Engage Voice | Intro to measures and attributes

Last updated on April 19, 2022

Table of contents

Measures and attributes are used in units of data used to create reports and dashboards in Historical Analytics.
  • Measures: Computational expressions of numerical or quantitative data.
  • Attributes: Non-measurable descriptors used to break down metrics and measures. Attributes represent qualitative data.
This means that measures are data that can be ‘sliced’ by attributes.
For example, Agent Count — the number of agents logged in during a time interval — is a measure. Agent Location is an attribute. If you were to create a report, Agent Count can be ‘sliced’ by Agent Location to display a bar graph of the number of agents per location.

Note: Not all measures can be ‘sliced’ by all attributes, and certain attributes don’t work on certain measures. 

Logical data models

The data used in creating measures and attributes pulled from your contact center’s database are organized into datasets. In Historical reports, a dataset is a basic organizational unit for these data. It is a set of related measures, a set of attributes, or a set of both.
Datasets are connected to one another to create exclusive relationships. For example, Dataset A is connected to Dataset B, but is not connected to Dataset C. Dataset B, on the other hand, is connected to Dataset C. This means that A can interact with B but not with C and vice versa. However, B can interact with both A and C. 
Try to imagine each dataset as boxes with data in them. Datasets connected to one another constitute a logical data model (LDM). The LDM in Historical reports is used to determine which data can interact with another data. 
In Historical reports, there are two important datasets for data: segment and agent state. Some data are tagged and can be found under those categories, while some are not. When you drag a measure or an attribute to a section on the canvas, the data catalog will repopulate and only data compatible with the one on the canvas will appear in the catalog. 
It is also important to understand the concept of the segment and agent state datasets, so you don’t confuse compatible data with incompatible data when conceptualizing reports you want to create.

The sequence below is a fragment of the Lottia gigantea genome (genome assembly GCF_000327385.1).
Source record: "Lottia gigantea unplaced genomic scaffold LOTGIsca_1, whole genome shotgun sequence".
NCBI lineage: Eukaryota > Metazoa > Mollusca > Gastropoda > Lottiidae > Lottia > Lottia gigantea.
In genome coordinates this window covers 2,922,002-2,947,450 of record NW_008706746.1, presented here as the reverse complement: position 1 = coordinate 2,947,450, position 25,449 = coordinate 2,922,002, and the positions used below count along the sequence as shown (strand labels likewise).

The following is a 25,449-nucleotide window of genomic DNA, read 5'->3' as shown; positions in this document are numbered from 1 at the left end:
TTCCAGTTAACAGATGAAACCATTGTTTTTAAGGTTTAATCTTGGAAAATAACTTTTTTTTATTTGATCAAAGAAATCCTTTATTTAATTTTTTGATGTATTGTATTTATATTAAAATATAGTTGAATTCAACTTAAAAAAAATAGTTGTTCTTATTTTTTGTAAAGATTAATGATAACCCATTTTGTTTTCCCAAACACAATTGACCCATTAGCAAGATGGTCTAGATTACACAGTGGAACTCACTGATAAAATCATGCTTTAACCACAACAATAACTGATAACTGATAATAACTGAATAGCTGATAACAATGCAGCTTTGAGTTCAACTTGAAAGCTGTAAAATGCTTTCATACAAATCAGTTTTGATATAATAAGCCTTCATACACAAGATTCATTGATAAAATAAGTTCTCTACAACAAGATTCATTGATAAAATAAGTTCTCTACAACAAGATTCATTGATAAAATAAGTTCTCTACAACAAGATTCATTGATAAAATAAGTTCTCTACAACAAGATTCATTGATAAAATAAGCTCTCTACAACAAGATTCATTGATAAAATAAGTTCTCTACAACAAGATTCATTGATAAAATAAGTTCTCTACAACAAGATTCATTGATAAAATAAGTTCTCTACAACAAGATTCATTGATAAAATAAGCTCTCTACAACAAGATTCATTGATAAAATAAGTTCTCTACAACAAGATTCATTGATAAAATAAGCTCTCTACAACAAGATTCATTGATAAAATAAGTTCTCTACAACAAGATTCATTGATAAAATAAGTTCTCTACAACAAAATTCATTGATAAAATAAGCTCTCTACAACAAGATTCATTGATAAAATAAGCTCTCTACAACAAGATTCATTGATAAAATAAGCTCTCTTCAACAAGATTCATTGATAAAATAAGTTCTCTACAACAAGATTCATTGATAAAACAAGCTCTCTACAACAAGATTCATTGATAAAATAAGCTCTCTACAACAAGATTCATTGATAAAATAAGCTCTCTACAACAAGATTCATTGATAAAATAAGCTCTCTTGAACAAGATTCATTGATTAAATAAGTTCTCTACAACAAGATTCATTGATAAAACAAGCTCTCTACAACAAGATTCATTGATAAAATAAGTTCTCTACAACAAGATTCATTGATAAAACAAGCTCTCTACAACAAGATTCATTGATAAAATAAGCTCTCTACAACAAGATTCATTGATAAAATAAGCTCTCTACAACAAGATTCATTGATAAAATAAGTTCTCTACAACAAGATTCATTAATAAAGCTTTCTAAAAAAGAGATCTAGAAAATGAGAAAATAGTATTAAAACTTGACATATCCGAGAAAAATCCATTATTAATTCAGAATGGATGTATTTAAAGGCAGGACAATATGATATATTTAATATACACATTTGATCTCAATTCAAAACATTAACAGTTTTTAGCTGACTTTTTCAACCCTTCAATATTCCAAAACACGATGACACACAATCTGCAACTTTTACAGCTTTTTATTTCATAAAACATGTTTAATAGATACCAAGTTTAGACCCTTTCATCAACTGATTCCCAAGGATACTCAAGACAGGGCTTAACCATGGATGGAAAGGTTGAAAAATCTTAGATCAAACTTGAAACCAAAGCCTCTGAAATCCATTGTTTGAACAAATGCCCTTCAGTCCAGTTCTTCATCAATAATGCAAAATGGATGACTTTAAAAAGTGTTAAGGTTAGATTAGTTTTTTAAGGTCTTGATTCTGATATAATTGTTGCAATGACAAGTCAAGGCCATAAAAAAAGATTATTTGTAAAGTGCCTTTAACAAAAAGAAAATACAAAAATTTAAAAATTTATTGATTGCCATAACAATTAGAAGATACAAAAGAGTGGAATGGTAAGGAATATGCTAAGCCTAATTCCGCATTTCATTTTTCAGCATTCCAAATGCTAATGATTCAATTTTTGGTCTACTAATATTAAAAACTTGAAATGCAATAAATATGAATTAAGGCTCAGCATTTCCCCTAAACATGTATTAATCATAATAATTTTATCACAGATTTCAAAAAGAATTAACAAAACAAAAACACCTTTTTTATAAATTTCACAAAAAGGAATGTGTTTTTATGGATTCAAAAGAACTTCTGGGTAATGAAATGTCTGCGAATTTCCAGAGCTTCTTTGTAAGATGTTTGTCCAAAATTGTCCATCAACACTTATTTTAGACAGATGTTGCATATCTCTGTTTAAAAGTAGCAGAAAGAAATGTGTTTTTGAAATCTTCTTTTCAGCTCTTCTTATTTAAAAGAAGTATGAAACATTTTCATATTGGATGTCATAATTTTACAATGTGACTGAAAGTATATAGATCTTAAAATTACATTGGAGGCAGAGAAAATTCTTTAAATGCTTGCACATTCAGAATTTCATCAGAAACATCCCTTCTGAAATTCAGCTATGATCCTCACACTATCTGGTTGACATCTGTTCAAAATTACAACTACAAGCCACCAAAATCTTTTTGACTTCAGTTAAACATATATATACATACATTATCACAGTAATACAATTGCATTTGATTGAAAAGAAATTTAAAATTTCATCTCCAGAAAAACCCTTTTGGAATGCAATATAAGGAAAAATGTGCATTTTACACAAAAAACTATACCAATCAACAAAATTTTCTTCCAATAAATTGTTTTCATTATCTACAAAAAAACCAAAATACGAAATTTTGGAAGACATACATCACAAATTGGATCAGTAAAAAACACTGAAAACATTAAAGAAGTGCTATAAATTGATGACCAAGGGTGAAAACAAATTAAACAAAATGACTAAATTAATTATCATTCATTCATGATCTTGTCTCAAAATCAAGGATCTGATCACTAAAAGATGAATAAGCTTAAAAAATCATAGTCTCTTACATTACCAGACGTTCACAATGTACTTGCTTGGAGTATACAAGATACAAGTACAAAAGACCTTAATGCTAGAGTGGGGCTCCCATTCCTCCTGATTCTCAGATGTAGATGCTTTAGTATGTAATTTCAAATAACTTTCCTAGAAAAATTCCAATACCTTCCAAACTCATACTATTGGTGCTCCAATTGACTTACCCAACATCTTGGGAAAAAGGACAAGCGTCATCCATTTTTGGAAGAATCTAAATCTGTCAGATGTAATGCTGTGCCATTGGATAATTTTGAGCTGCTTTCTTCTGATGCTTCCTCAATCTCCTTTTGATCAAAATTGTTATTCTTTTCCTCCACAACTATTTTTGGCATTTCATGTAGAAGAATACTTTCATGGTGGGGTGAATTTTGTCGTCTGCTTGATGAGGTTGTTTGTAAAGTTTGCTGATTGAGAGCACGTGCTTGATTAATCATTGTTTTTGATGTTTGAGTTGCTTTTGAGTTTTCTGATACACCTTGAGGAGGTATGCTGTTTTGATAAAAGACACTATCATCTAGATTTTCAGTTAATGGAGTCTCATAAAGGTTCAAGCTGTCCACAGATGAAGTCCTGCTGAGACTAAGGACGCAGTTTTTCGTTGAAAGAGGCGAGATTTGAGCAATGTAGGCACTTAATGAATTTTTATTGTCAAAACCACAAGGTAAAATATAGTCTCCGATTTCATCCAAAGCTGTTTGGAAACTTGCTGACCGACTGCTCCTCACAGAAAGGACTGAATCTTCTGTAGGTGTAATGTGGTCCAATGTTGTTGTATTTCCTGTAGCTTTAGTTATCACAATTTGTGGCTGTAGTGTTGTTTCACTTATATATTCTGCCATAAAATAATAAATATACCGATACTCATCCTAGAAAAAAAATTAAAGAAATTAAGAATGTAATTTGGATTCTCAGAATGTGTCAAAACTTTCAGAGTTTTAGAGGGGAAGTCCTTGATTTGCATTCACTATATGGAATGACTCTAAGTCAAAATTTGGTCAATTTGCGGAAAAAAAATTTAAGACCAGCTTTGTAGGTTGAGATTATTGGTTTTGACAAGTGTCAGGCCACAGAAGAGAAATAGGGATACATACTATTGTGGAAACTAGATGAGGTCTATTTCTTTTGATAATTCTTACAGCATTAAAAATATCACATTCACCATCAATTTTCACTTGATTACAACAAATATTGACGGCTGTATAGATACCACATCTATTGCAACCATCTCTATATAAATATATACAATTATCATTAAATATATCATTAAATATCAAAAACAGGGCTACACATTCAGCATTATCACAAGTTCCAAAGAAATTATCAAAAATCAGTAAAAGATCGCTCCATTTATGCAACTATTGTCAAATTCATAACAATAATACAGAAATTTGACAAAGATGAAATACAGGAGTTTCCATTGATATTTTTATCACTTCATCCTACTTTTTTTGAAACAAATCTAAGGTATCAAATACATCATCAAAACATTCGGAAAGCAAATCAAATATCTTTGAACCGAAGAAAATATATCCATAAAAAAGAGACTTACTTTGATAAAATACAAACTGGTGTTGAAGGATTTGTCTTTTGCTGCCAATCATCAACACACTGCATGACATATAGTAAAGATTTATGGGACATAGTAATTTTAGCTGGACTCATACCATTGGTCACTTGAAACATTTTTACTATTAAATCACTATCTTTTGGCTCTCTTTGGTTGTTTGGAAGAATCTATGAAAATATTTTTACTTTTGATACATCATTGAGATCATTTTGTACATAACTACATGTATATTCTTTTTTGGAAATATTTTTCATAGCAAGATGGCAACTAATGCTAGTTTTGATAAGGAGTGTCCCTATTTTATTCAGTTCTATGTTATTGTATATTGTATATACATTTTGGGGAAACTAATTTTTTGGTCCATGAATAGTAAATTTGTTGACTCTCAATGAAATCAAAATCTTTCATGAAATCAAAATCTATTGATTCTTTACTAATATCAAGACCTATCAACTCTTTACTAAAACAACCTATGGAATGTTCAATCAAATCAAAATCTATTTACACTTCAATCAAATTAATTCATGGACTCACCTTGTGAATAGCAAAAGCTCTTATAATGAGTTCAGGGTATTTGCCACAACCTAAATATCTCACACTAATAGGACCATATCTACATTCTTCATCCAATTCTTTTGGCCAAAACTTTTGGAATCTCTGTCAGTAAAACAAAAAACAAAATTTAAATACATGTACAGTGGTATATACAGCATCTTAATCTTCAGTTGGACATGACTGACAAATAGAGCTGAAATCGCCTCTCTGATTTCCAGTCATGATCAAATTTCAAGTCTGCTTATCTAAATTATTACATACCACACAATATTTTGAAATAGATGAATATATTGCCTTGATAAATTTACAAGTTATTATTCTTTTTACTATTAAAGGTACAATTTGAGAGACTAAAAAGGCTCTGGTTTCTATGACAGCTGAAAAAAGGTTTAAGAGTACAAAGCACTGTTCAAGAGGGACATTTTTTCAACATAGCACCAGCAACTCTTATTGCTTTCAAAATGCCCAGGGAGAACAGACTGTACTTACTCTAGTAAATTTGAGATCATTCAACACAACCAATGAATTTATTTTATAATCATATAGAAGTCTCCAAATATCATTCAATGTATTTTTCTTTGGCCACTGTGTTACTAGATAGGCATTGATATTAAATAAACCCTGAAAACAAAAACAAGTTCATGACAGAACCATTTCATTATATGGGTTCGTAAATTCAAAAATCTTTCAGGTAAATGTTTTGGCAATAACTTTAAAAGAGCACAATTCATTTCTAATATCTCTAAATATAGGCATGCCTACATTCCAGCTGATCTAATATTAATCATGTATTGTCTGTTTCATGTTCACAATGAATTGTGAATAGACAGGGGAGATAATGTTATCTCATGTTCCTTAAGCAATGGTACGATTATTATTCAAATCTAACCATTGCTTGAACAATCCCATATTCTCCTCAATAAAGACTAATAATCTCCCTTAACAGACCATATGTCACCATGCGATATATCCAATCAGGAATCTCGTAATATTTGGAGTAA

Segments or call segments are the smaller portions of an interaction between a call’s consecutive states. These consecutive states are parts of a call associated with a specific ‘product’ like an IVR or a queue. Each portion or segment is independent of another segment of that call. To better understand this, read the example below.
Let's look at calls from the perspective of the caller. Let’s say you call a contact center. You get an IVR (Segment 1) which then transfers you to a queue for an agent (Segment 2). After talking to that agent, it turns out you chose the wrong queue so the agent transfers you to the right queue. After waiting for a long time in that queue, you hang up (Segment 3). From your perspective as a caller, you consider all those transfers and queues as one long call.
However, from the contact center’s perspective, that wasn’t just a long call but rather a series of segments independent from one another. Getting an IVR (Segment 1) is independent from getting on a queue and talking to an agent (Segment 2), and so on.
Segment diagram

Agent state

Agent states include both call-related and non-call-related agent time. Agent states are the agent’s status like Available, On Break, Engaged, and so on. The sum of all agent states, when logged in, is called ‘Login’ in this LDM. 
Agent state diagram
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